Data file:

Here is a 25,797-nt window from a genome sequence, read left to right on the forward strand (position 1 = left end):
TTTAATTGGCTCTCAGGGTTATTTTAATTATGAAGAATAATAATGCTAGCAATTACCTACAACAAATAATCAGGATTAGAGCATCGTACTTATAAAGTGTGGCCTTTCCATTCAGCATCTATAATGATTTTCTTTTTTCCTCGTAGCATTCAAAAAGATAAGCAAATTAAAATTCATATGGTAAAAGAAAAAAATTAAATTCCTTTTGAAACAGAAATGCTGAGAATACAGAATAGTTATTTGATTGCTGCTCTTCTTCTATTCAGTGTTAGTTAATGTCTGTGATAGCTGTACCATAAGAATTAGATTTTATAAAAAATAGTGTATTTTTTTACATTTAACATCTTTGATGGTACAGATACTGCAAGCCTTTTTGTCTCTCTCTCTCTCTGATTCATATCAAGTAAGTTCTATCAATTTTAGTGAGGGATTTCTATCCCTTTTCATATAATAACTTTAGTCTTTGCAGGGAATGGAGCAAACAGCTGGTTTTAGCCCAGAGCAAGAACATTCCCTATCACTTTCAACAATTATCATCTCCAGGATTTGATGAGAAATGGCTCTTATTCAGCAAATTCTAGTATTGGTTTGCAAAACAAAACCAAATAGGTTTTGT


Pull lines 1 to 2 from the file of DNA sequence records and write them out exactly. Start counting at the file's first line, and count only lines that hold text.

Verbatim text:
Here is a 25,797-nt window from a genome sequence, read left to right on the forward strand (position 1 = left end):
TTTAATTGGCTCTCAGGGTTATTTTAATTATGAAGAATAATAATGCTAGCAATTACCTACAACAAATAATCAGGATTAGAGCATCGTACTTATAAAGTGTGGCCTTTCCATTCAGCATCTATAATGATTTTCTTTTTTCCTCGTAGCATTCAAAAAGATAAGCAAATTAAAATTCATATGGTAAAAGAAAAAAATTAAATTCCTTTTGAAACAGAAATGCTGAGAATACAGAATAGTTATTTGATTGCTGCTCTTCTTCTATTCAGTGTTAGTTAATGTCTGTGATAGCTGTACCATAAGAATTAGATTTTATAAAAAATAGTGTATTTTTTTACATTTAACATCTTTGATGGTACAGATACTGCAAGCCTTTTTGTCTCTCTCTCTCTCTGATTCATATCAAGTAAGTTCTATCAATTTTAGTGAGGGATTTCTATCCCTTTTCATATAATAACTTTAGTCTTTGCAGGGAATGGAGCAAACAGCTGGTTTTAGCCCAGAGCAAGAACATTCCCTATCACTTTCAACAATTATCATCTCCAGGATTTGATGAGAAATGGCTCTTATTCAGCAAATTCTAGTATTGGTTTGCAAAACAAAACCAAATAGGTTTTGT